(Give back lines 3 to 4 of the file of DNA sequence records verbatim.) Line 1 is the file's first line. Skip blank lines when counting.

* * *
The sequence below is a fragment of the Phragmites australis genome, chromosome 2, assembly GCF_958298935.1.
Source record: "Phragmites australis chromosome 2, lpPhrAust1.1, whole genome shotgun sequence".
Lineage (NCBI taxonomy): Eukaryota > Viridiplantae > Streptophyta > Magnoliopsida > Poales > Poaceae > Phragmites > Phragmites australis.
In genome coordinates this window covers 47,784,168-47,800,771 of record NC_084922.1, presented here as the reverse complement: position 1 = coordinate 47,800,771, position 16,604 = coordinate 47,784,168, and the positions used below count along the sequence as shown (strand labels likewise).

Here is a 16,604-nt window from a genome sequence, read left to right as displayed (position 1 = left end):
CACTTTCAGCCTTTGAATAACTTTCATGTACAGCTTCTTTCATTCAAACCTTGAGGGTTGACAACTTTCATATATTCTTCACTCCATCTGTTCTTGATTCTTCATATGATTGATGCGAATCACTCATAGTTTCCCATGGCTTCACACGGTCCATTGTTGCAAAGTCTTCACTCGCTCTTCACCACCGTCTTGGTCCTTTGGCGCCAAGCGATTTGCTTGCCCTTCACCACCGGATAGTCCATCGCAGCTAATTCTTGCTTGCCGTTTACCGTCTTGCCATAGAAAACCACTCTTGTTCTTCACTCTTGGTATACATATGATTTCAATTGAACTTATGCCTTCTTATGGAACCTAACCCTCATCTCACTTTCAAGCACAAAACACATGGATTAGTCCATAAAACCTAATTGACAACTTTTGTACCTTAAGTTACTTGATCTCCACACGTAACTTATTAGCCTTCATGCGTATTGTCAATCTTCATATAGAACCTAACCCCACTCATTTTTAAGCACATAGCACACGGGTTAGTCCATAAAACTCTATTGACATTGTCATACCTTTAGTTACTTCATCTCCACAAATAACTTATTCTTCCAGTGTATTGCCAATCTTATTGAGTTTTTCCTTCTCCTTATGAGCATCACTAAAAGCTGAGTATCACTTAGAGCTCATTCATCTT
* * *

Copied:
Lineage (NCBI taxonomy): Eukaryota > Viridiplantae > Streptophyta > Magnoliopsida > Poales > Poaceae > Phragmites > Phragmites australis.
In genome coordinates this window covers 47,784,168-47,800,771 of record NC_084922.1, presented here as the reverse complement: position 1 = coordinate 47,800,771, position 16,604 = coordinate 47,784,168, and the positions used below count along the sequence as shown (strand labels likewise).